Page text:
Review by Publisher's Weekly Review
Kimmel (Something Rising (Light and Swift); A Girl Named Zippy) returns to rural Indiana in her expansive third novel. Hazel Hunnicut is the proprietor of Hazel Hunnicut's Used World Emporium, "the station at the end of the line" for myriad antiques and junk in Jonah, Ind. With her passel of cats and distaste for convention, Hazel is eccentric but grudgingly beloved by her two employees: Claudia, a tall and lonely woman ostracized for her androgynous appearance, and Rebekah, who is still recovering from an oppressive Pentecostal upbringing. With a nudge from Hazel and the appearance of an abandoned infant (whose junkie mother, a friend of Hazel's junkie sister, is dead), the two women form a relationship, providing momentum as an unlikely family takes shape and hidden connections between the characters are revealed. The story has many satisfying layers, but melding them requires Kimmel to jump around in time, sometimes to confusing results (among the pasts visited are Rebekah's childhood; Hazel's upbringing and the backstory on her relationship with the locals; and dreamlike visions of a long-ago romance between a black groundskeeper and a white judge's daughter). It's an intriguing puzzle box of a novel with a few edges left unsanded. (Sept.) (c) Copyright PWxyz, LLC. All rights reserved
(c) Copyright PWxyz, LLC. All rights reserved
Review by Kirkus Book Review
Kimmel returns to the rural, small-town Indiana landscape of her memoirs (She Got Up Off the Couch, 2006, etc.) and her first novel (The Solace of Leaving Early, 2002), as well as to some favorite themes--beloved mothers; absent fathers; and what it means to be a Christian today. Hazel, whose tough old hide conceals a soft heart, owns the eponymous second-hand store. There she employs Claudia, a mannishly big, desperately lonely woman in her 40s, and petite, 20-something Rebekah. Claudia has always avoided venturing beyond the bosom of her family and is still mourning her mother's death three years ago when Hazel manipulates her into caring for an abandoned baby. After her own adored mother's death, Rebekah rejected the strict Christian sect within which she was raised but has continued to live at home with her dictatorial father Vernon. When Rebekah's boyfriend gets her pregnant and disappears, Vernon kicks Rebekah out. Hazel convinces Rebekah to go to Claudia's for refuge. Suddenly Claudia finds herself with both a baby and a young woman to love. Interspersed with the ups and downs of Claudia and Rebekah's relationship as they form a makeshift family is the story of Hazel's adolescence during the 1960s and her past connection to Vernon, the novel's obvious villain. Hazel's best friend Finney, whom Hazel loved, perhaps more than platonically, became involved with a married man--Vernon. Jim, a young man who loved Hazel, married Finney to protect her when she became pregnant with Vernon's child. Vernon's violent attempt to take Finney's infant for his wife to adopt caused Finney's death, Jim's brain damage and the stillbirth of a boy who would have been Rebekah's brother. As if to counter Vernon's narrow-minded brand of Christianity, Kimmel inserts conversation with Claudia's enlightened Christian minister Amos, whose relationship with Claudia remains a red herring. Although Kimmel can write with real charm, the characters feel manufactured in this overly schematic plot. Copyright ©Kirkus Reviews, used with permission.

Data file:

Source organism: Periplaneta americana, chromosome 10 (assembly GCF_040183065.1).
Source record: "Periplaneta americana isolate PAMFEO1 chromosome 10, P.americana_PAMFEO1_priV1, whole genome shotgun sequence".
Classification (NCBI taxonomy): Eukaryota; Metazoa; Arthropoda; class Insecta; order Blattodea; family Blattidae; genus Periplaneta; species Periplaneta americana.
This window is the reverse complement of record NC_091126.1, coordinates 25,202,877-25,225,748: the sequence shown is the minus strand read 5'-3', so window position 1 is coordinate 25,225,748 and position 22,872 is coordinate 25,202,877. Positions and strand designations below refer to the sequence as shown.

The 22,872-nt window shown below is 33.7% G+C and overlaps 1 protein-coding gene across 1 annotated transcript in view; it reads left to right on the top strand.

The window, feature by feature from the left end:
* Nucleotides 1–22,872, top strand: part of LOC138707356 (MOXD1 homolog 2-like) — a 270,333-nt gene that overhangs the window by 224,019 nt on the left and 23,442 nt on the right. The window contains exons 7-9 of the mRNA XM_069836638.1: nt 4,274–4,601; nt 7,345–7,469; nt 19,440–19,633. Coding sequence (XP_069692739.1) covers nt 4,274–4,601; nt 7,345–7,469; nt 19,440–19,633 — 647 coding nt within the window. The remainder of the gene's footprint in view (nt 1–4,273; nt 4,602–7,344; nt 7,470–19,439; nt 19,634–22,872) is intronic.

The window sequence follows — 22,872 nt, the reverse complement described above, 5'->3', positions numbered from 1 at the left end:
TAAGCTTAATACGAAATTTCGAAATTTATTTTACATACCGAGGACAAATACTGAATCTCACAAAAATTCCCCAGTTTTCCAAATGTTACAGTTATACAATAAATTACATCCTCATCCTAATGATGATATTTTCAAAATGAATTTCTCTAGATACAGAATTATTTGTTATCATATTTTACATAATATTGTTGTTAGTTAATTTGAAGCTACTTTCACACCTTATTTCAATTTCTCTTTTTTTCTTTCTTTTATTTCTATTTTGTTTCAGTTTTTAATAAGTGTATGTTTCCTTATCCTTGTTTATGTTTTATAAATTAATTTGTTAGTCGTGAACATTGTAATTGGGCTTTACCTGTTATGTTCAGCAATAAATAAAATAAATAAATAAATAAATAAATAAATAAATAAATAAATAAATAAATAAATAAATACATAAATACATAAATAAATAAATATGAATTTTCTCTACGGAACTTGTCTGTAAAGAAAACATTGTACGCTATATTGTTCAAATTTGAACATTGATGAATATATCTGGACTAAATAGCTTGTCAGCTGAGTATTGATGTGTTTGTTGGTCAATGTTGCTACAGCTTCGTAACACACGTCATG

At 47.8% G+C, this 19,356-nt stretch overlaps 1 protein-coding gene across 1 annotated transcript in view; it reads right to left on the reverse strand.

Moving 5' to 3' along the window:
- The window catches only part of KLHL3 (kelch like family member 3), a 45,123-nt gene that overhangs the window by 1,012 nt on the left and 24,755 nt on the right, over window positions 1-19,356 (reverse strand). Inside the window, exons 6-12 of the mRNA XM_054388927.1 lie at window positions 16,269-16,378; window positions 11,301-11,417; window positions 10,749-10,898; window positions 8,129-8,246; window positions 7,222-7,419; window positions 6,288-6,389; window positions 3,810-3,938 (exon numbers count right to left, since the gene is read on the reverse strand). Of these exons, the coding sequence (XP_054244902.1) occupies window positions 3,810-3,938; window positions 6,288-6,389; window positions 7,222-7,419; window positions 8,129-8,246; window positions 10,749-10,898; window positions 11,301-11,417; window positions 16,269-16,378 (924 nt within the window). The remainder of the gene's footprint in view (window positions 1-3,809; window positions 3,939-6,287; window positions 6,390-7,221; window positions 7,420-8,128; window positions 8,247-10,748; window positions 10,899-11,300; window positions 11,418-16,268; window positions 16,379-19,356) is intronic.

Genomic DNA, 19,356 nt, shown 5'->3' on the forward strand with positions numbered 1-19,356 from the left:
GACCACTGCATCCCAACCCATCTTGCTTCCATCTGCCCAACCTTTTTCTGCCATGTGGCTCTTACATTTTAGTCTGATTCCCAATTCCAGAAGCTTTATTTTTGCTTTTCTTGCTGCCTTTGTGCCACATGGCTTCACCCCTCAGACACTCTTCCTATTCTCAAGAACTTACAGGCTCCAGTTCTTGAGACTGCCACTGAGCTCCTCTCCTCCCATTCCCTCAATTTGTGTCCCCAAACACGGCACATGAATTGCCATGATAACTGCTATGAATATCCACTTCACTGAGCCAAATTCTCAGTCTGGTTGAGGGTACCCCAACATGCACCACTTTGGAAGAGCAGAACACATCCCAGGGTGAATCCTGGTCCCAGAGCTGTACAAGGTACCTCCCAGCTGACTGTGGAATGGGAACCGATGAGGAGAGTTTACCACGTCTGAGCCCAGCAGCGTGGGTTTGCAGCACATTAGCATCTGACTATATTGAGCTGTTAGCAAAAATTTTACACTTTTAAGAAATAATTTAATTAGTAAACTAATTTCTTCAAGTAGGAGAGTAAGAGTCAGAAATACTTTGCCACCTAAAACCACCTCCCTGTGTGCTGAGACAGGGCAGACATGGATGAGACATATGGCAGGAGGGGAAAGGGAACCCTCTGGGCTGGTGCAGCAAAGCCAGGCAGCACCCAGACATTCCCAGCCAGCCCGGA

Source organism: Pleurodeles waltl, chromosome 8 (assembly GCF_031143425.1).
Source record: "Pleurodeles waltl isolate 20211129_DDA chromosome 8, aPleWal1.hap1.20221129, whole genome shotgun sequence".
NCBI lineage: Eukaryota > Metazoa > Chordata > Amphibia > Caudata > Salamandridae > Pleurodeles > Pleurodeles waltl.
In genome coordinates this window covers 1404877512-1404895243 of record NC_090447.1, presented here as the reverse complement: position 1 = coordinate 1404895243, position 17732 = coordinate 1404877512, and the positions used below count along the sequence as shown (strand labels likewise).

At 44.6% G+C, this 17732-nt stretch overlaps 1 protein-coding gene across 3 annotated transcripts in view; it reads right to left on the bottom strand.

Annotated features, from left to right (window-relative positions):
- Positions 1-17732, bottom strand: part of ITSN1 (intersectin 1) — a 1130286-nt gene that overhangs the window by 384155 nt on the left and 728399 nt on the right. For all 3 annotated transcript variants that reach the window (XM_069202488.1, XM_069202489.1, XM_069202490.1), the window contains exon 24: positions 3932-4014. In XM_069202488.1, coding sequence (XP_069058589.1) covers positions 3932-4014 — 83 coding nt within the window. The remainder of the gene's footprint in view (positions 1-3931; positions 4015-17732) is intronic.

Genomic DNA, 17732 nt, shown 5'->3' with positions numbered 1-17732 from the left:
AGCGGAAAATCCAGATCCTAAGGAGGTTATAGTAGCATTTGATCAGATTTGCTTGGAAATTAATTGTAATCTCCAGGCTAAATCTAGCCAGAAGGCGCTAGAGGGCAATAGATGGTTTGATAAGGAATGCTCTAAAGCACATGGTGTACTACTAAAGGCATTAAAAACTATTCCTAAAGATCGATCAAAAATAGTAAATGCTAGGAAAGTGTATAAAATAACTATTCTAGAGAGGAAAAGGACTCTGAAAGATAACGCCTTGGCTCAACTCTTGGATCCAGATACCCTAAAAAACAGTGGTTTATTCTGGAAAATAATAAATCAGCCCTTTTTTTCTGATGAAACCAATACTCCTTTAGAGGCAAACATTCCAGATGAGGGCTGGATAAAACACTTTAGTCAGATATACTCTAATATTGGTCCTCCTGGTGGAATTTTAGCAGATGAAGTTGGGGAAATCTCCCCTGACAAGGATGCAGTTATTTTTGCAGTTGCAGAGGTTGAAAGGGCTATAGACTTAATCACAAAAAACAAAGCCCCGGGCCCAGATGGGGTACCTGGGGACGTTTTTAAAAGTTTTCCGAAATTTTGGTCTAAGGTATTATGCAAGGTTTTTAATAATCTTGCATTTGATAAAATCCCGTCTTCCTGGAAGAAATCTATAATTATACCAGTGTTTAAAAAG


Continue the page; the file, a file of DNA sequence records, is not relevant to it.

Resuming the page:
Copyright (c) Kirkus Reviews, used with permission.
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